Hawker Sea Hawk
Arising from the P.1040 single-seat land-based interceptor prototype, the Hawker Sea Hawk first flew in prototype form on 2 September 1947. A novel feature was the tail jet-pipe which divided and exhausted in the wing roots. This made it exceptionally manoeuvrable and allowed a large internal fuel capacity giving the fighter a relatively long range. In addition to the fuselage- mounted guns, bombs and rockets could be carried under the wings.
Sea Hawk production being entrusted to Armstrong Whitworth Aircraft from the Sea Hawk F.Mk 2 version onwards from 1953. The Mk 2 version was similar to the F.I but had powered ailerons. It was first flown in February 1954 and 40 were delivered. Progressive development of the basic design led to the appearance of rather more versatile variants, the first of these being the 116 Armstrong-Whitworth built Sea Hawk FB.Mk 3, which featured a strengthened wing structure, enabling it to carry bombs, rockets or auxiliary fuel tanks, and plain ailerons without tabs.
These were followed by 97 Sea Hawk FGA.Mk 4 with attachments for underwing stores, in addition to four 20mm built-in guns. The FGA.4 has power assisted ailerons.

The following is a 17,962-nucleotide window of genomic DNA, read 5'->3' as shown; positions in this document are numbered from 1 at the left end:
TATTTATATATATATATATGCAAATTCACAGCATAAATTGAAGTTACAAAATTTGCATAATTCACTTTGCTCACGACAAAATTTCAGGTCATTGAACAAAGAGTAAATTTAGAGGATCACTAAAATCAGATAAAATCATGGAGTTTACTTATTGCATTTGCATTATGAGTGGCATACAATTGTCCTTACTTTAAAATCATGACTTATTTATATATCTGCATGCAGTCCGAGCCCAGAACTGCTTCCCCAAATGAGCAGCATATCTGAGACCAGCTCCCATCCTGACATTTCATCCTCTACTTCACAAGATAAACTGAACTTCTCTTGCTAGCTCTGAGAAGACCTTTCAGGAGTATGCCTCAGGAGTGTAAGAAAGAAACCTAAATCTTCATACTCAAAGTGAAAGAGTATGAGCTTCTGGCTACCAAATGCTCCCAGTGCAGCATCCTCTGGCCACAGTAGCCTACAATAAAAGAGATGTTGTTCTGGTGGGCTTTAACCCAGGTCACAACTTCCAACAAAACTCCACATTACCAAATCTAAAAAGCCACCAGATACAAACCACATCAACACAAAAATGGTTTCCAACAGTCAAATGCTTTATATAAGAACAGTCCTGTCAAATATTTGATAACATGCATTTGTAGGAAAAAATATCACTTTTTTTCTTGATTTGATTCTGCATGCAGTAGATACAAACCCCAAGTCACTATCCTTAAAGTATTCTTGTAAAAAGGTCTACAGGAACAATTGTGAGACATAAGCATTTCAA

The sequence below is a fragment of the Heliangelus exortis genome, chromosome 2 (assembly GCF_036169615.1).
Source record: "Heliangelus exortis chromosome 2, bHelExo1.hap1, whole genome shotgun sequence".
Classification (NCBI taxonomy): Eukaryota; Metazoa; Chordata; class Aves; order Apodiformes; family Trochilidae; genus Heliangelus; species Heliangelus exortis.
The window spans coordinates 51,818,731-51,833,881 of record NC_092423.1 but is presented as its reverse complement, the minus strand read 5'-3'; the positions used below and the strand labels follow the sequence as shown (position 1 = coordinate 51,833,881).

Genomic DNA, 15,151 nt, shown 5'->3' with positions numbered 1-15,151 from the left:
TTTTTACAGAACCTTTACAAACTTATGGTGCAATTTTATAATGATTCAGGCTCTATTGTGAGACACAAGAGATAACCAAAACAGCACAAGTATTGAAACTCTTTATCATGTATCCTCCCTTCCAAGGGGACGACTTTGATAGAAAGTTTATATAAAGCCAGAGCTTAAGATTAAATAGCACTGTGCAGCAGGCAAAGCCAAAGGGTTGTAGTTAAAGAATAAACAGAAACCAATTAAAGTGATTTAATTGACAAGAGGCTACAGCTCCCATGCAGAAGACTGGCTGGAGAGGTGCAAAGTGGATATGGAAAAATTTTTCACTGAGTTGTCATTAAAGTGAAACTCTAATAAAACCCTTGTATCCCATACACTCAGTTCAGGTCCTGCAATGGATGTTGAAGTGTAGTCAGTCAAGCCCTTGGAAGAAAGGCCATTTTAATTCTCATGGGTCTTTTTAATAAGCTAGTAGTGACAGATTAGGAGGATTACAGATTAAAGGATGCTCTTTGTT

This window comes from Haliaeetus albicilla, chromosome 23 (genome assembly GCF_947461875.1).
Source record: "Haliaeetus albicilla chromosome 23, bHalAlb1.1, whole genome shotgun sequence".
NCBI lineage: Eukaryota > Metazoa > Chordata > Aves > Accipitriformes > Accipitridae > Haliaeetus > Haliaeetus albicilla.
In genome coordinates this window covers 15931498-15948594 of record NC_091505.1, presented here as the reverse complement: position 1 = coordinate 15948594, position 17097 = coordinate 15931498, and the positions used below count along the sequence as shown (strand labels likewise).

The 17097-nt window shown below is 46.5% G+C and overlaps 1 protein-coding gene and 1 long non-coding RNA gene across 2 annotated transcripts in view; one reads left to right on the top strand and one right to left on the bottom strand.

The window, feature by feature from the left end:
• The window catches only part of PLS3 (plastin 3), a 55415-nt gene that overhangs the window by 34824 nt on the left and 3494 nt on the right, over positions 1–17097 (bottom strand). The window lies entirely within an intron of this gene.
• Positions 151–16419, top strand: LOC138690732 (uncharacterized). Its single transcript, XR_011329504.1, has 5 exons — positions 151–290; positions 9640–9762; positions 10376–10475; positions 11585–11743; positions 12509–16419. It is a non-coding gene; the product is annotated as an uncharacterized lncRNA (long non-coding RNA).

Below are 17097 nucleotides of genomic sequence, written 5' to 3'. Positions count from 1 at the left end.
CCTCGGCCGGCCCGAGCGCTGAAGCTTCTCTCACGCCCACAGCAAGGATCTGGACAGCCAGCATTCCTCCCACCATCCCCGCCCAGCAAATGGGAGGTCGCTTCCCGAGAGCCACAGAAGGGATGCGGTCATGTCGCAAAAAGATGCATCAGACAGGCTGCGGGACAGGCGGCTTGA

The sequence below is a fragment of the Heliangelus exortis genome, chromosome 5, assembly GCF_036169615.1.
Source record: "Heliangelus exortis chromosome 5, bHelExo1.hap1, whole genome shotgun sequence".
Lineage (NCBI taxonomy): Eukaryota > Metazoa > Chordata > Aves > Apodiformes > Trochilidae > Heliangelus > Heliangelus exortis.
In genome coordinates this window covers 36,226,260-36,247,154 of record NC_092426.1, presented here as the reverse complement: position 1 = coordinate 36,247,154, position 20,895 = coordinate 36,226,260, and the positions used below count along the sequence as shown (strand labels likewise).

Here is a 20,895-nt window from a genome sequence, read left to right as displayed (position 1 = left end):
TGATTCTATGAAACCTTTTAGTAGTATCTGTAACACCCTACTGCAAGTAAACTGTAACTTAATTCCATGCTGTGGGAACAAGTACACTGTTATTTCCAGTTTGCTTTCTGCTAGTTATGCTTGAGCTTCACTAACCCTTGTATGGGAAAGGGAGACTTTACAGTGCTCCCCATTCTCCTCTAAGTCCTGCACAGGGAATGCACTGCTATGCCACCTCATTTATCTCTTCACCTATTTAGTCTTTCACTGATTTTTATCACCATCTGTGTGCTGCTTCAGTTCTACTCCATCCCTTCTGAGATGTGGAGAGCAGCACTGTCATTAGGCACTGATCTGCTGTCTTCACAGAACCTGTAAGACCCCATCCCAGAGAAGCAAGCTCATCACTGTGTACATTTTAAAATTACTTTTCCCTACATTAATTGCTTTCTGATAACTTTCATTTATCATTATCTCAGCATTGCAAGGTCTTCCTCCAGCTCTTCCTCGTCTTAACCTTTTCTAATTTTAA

In 1955 a Sea Hawk was flying at Britteswell equipped with vortex generators on the tailplane to ascertain the longitudinal stability characteristics at high Mach numbers. The research was aimed at increasing the maximum speed from the 630 mph.
Adoption of the more powerful Nene 103 turbojet engine in 1956 led to the Sea Hawk FB.Mk 5 (about 50 converted from Mk 3) and 86 new (plus some converted) Sea Hawk FGA.Mk 6 derivatives, these basically being re-engined Sea Hawk FB.Mk 3s and Sea Hawk FGA.Mk 4s, although some Sea Hawk FGA.Mk Gs were built as such.
Of the 434 Sea Hawks produced for the Royal Navy, plus those for foreign service, only about 30 aircraft, serving on the Vikrant, remained in 1980.
Sea Hawk F.Mk 1
Sea Hawk FGA.4